X R =k 0 +k 1 A 1 +k 2 A 2 + . . . +k n A n
In this equation, XR is the unknown mol fraction of guest molecule in the sample, ki are the coefficients of the regression vector, and Ai are the absorbances at the different i wavelengths (i=1, . . . , n) for a given unknown sample. The variable k0 is a constant regression coefficient. The regression coefficients (ki) and the regression constant (k0) are calculated using the PLS-1 regression algorithm, which may preferably be performed on a computer system utilizing suitable software (Unscrambler®, CAMO, Oslo, Norway).

The PLS-1 algorithm is especially powerful as a means of regression because both the X- and the Y-data are actively involved in the construction of the new basis set made up of PLS components. In this way, the PLS regression algorithm focuses on those aspects of the data that are most important in predicting Y. Partial least-squares regression has a goal of minimizing sample response prediction error by seeking linear functions of the predictors that explain as much variation in each response as possible, as well as accounting for variation in the predictors. The techniques implemented in the PLS-1 procedure work by extracting successive linear combinations of the predictors. In particular, the PLS-1 method balances the two objectives, seeking factors that explain both response and predictor variation.

In the second or validation phase of multivariate modeling, the mathematical model developed for the training set of samples is used to predict the enantiomeric composition of another independently obtained set of samples whose enantiomeric composition is also known. Here, the spectral data for the validation set of samples are obtained, and the equation above is used to predict the enantiomeric composition of the samples in the set from the measured spectral data. In this phase, the values of the Y-data predicted by the model are compared with the known values for the validation set.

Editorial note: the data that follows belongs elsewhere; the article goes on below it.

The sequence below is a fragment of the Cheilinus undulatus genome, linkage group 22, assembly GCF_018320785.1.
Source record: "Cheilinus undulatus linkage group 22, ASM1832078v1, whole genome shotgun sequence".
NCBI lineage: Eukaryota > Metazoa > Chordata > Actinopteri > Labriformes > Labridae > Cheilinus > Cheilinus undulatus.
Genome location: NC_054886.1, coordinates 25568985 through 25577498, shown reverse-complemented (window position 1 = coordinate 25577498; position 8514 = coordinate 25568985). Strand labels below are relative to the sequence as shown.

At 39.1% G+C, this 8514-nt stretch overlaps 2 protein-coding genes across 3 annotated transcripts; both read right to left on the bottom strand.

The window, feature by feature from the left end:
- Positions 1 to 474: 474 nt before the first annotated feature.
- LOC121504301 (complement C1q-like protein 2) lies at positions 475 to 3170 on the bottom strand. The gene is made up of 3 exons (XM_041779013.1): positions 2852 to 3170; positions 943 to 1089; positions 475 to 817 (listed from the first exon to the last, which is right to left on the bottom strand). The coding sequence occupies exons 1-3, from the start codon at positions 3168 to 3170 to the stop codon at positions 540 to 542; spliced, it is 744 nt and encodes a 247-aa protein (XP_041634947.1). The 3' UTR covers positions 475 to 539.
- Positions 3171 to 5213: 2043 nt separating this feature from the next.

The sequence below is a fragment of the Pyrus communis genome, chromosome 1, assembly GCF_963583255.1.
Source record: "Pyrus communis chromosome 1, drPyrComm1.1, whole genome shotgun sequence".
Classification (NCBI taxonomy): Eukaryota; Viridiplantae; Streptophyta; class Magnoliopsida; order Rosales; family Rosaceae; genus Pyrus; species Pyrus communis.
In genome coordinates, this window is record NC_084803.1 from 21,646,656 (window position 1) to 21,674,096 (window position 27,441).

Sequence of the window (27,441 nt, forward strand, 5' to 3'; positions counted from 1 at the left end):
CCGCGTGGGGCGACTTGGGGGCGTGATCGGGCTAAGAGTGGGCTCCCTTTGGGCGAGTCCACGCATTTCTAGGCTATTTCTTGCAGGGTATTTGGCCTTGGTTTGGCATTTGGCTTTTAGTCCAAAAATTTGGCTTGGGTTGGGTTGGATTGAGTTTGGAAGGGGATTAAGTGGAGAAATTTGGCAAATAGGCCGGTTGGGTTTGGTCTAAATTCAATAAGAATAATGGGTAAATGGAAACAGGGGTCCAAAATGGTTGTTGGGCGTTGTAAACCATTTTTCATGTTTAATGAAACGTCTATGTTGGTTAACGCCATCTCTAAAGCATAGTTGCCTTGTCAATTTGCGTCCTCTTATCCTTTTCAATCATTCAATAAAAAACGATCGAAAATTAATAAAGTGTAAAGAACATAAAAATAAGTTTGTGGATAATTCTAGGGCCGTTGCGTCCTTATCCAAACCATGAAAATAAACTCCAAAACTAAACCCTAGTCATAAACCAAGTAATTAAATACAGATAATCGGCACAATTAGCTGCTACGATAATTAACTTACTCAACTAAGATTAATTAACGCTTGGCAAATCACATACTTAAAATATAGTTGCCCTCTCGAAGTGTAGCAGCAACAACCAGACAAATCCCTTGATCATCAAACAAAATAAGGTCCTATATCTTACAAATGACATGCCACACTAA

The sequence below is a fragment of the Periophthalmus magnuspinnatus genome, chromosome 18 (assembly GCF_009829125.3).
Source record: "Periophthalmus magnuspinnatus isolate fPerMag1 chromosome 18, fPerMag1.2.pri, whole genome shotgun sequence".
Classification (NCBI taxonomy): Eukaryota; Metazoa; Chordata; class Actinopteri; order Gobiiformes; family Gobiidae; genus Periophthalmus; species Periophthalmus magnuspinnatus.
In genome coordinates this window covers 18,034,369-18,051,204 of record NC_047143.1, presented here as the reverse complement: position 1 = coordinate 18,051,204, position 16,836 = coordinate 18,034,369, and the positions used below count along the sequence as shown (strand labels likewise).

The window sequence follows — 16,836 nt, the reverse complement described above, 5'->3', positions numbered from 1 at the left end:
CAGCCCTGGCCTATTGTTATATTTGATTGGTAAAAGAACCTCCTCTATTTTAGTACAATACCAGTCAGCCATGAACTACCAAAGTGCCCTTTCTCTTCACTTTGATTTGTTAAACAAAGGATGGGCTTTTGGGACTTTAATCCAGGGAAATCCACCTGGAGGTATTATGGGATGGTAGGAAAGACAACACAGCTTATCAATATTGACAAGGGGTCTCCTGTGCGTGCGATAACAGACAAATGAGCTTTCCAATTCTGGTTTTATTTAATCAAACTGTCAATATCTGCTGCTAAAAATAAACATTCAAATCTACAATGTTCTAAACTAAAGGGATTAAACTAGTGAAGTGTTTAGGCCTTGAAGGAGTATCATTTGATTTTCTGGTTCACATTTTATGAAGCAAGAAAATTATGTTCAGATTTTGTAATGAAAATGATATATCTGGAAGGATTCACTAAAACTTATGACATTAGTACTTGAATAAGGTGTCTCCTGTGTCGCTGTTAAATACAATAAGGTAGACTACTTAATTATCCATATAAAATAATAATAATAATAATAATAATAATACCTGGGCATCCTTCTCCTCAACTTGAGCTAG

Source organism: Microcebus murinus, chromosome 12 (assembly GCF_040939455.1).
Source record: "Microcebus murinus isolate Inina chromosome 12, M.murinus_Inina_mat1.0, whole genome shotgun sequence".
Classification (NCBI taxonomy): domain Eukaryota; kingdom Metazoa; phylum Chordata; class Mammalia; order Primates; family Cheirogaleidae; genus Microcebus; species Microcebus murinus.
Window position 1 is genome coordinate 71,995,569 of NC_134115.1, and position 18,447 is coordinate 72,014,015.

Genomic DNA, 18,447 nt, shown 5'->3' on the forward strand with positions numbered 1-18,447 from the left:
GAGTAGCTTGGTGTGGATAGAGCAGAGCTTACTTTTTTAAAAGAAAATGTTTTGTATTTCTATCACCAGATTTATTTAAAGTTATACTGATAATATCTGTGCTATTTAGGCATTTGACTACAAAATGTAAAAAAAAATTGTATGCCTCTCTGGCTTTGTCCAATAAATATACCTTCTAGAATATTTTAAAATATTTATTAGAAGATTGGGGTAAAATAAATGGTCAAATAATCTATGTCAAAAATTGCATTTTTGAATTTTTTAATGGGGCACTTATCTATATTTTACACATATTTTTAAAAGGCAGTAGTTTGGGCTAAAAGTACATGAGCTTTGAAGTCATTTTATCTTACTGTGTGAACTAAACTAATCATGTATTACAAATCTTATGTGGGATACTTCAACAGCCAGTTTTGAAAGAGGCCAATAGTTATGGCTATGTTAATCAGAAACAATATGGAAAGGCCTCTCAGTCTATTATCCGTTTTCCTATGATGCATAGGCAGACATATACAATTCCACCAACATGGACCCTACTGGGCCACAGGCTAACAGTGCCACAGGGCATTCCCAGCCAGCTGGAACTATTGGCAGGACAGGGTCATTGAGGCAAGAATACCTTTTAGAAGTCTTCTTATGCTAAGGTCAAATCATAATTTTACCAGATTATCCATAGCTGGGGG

In particular, the methods for determining the enantiomeric composition of an unknown sample of a chiral compound involve the following steps. First, a series of samples is prepared using guest-host complexation, in which the guest molecule is the chiral compound whose enantiomeric composition is to be determined. The host molecule may vary, but is preferably cyclodextrin. The ratio of guest to host molecules remains the same, because the concentrations of guest and host molecules are at a fixed or preset level, and the enantiomeric compositions of the guest molecule are varied in each sample. Second, spectral data are collected for each sample at various wavelengths using spectroscopy. Third, principal component analysis is used to select a spectral range in which the spectral differences that arise in each sample due to the influence of the enantiomeric composition of the guest molecule are most appreciable. Fourth, PLS-1 regression of the spectral data for the selected wavelength range is performed for the data collected for each of the samples to determine the regression coefficients at each wavelength. Fifth, the calculated series of regression coefficient is entered into the regression vector.